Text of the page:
- The Washington Times - Sunday, April 17, 2005

Today the United States wields far-reaching global military muscle as the sole remaining superpower. So it is difficult for younger people to realize how desperate and battered Americans felt in the early months of World War II.

That is why a daring mission 63 years ago today — with strength and numbers that might have caused it to be discountenanced as a stunt — had such a powerful effect not only on Americans but also the Japanese leaders and people.

On April 18, 1942, 16 Army Air Force B-25s took off from the flight deck of the aircraft carrier USS Hornet on what became known as the Doolittle Raid on Tokyo.

Starting with the Japanese attack on December 7, 1941, on the U.S. fleet at Pearl Harbor, one U.S. and Allied defeat had been stacked on another, one disaster after another. Amidst the national anger after the Japanese sneak attack that brought the United States into the war, President Roosevelt pressed the military for any sort of attack against Tokyo.

There was no Allied base close enough to Japan, however, for the launch of such a retaliatory mission. Months passed with no answer. Then a Navy staff officer on a visit to Norfolk saw painted on the ground at a nearby airfield the outline of a carrier deck, inspiring the idea of flying land-based bombers — with their greater range — off a carrier.

Under a heavy cloak of secrecy, Capt. Marc Mitscher, Hornet’s commander, found B-25s could be airborne from as little as 500 feet of deck. The raid was no longer only a hope but became a plan for action.

On April 8, the same day the American and Filipinos surrendered on the Bataan Peninsula, the carrier USS Enterprise and escorts steamed out of Pearl Harbor for a rendezvous with a sister carrier and destiny. Six days earlier, Hornet and escorts had left San Francisco with 16 B25s in two parallel rows on deck. The two carriers joined forces April 13 under command of Vice Adm. William F. Halsey.

The eventual operation was more daring than most of the 16,000 men in the task force could imagine. After refueling on April 17, Hornet, Enterprise and four cruisers left the destroyers and support ships behind and dashed westward as fast as possible toward the Japanese home islands.

Things were going according to plan until 3 a.m. April 18, when radar picked up surface contacts. Halsey maneuvered his force around the contacts and continued west. But at 6 o’clock a patrolling plane 42 miles ahead spotted a Japanese picket ship.

Amid stormy seas, Adm. Halsey pushed on. Ninety minutes later, the Hornet’s lookouts spotted the masts of more Japanese picket ships. About 200 miles short of the planned launching line, Adm. Halsey decided he could gamble no more, and ordered the B-25s into the air.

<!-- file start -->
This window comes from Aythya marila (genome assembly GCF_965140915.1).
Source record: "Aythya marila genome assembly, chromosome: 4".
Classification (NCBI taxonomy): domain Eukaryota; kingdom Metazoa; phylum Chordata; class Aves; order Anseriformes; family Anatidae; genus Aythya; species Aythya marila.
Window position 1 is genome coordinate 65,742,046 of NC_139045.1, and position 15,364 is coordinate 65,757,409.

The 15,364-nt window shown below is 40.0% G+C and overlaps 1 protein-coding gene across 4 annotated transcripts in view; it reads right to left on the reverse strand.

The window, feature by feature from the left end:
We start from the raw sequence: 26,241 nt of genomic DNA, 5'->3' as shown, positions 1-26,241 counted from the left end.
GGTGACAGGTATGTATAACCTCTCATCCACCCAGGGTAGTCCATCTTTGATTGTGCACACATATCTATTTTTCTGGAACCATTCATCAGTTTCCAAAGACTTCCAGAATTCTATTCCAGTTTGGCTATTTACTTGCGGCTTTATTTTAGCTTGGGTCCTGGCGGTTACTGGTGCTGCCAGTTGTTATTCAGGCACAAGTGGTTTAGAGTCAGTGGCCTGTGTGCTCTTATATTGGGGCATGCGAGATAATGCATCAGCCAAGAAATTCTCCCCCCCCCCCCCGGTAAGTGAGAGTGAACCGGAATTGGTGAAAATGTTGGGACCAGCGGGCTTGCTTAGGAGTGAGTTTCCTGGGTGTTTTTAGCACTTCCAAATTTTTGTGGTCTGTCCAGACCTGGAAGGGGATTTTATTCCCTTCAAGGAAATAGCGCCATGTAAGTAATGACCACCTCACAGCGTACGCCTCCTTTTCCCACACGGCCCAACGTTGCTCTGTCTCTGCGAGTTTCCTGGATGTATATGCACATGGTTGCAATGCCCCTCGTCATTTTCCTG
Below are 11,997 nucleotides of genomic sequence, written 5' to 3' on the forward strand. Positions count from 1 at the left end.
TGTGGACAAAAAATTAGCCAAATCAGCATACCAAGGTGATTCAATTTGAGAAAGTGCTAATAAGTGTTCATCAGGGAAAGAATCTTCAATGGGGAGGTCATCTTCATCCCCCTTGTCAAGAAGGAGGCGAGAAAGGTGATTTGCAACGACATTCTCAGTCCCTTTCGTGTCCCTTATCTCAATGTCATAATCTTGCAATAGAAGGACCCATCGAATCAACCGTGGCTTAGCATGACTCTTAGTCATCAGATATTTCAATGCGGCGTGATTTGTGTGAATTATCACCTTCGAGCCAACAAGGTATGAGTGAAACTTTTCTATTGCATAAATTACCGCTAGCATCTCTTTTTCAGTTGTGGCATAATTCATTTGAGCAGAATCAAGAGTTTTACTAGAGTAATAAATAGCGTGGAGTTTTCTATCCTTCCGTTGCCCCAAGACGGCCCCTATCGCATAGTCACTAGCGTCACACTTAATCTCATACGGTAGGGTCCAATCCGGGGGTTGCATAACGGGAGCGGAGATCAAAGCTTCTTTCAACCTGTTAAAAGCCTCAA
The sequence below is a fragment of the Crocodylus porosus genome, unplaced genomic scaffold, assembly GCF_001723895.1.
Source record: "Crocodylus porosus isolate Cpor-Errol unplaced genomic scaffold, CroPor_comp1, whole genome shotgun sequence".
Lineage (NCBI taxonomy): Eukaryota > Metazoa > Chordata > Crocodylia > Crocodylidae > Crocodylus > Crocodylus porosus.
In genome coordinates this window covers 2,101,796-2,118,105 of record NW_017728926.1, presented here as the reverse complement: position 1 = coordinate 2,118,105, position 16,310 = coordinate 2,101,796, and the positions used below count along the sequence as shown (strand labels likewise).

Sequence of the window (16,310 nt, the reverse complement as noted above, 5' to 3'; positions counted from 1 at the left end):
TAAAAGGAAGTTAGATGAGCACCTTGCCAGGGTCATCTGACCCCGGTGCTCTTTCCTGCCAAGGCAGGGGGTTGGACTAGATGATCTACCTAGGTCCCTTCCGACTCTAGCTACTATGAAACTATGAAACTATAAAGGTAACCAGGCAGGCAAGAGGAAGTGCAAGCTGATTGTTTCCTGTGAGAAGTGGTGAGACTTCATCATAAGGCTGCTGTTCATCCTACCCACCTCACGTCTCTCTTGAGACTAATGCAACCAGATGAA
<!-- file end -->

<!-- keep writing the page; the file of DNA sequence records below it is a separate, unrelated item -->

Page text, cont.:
And so Col. James Doolittle led his flight of bombers off the carrier. Many of the planes nearly stalled after leaving the flight deck, a much shorter run-out than on land, but the high winds helped them lift up and fly away.

Launched so far from the target, the B25s didn’t spend fuel forming up but headed directly west in a long ragged line behind Doolittle, while the carriers immediately headed home.

Radiomen on the task force tuned into Radio Tokyo, which was airing a propaganda program in English. Suddenly, a little after noon Tokyo time, the broadcaster’s careful diction gave way to frantic Japanese and then dead air.

As air raid sirens blared and anti-aircraft guns began barking, the first B-25s raced in at an altitude of 2,000 feet and emptied their bomb bays. Military targets across Tokyo were hit by Col. Doolittle and 12 other bombers: an oil tank farm, a steel mill and several power plants. To the south, targets in Yokohama and Yokosuka were hit. Still, some civilian targets were hit: six schools and an army hospital.

It was never part of the plan for the bombers to return to the fleet. While they could take off from a carrier’s deck, it was much too short for landing. An airfield in China had been selected for the planes’ landings, but with the early takeoff it was much too far.

One plane turned north and surprised the Soviets by landing near Vladivostok. The other 15 crashed or ditched in China. Remarkably, most of the 80 fliers survived the raid. Of the eight captured, three were executed by the Japanese and one died in captivity. Four others were killed during the mission.

Both Col. Doolittle and Adm. Halsey went on to higher rank and more military glory and honors. But nothing surpassed this mission as a feat of daring.

Breaking the steady drumbeat of months of defeat, Americans finally had a victory to celebrate. It gave a salutary and necessary boost to morale.

On the other hand, the boasts by the Japanese leadership of an invulnerable Tokyo were rendered obsolete and the empire’s claim of invincibility was made a mockery.

Rarely have so few achieved so much.

Stroube Smith is a copy editor for The Washington Times and a free-lance writer.

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